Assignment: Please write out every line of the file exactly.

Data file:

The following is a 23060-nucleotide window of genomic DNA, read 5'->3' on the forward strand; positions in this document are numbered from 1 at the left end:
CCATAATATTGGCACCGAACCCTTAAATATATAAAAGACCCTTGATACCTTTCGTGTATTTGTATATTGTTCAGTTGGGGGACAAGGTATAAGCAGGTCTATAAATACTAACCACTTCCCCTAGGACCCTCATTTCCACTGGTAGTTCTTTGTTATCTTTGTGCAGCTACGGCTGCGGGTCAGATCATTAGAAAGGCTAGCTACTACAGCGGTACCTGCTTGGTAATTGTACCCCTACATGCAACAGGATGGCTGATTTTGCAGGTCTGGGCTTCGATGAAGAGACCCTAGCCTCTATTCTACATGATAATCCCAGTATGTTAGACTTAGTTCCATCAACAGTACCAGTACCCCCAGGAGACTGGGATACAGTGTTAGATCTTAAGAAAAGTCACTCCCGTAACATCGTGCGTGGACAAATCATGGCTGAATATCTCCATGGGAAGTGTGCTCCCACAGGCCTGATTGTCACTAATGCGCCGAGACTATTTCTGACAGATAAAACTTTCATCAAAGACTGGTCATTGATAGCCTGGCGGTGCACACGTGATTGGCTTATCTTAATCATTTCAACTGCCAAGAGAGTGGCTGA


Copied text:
The following is a 23060-nucleotide window of genomic DNA, read 5'->3' on the forward strand; positions in this document are numbered from 1 at the left end:
CCATAATATTGGCACCGAACCCTTAAATATATAAAAGACCCTTGATACCTTTCGTGTATTTGTATATTGTTCAGTTGGGGGACAAGGTATAAGCAGGTCTATAAATACTAACCACTTCCCCTAGGACCCTCATTTCCACTGGTAGTTCTTTGTTATCTTTGTGCAGCTACGGCTGCGGGTCAGATCATTAGAAAGGCTAGCTACTACAGCGGTACCTGCTTGGTAATTGTACCCCTACATGCAACAGGATGGCTGATTTTGCAGGTCTGGGCTTCGATGAAGAGACCCTAGCCTCTATTCTACATGATAATCCCAGTATGTTAGACTTAGTTCCATCAACAGTACCAGTACCCCCAGGAGACTGGGATACAGTGTTAGATCTTAAGAAAAGTCACTCCCGTAACATCGTGCGTGGACAAATCATGGCTGAATATCTCCATGGGAAGTGTGCTCCCACAGGCCTGATTGTCACTAATGCGCCGAGACTATTTCTGACAGATAAAACTTTCATCAAAGACTGGTCATTGATAGCCTGGCGGTGCACACGTGATTGGCTTATCTTAATCATTTCAACTGCCAAGAGAGTGGCTGA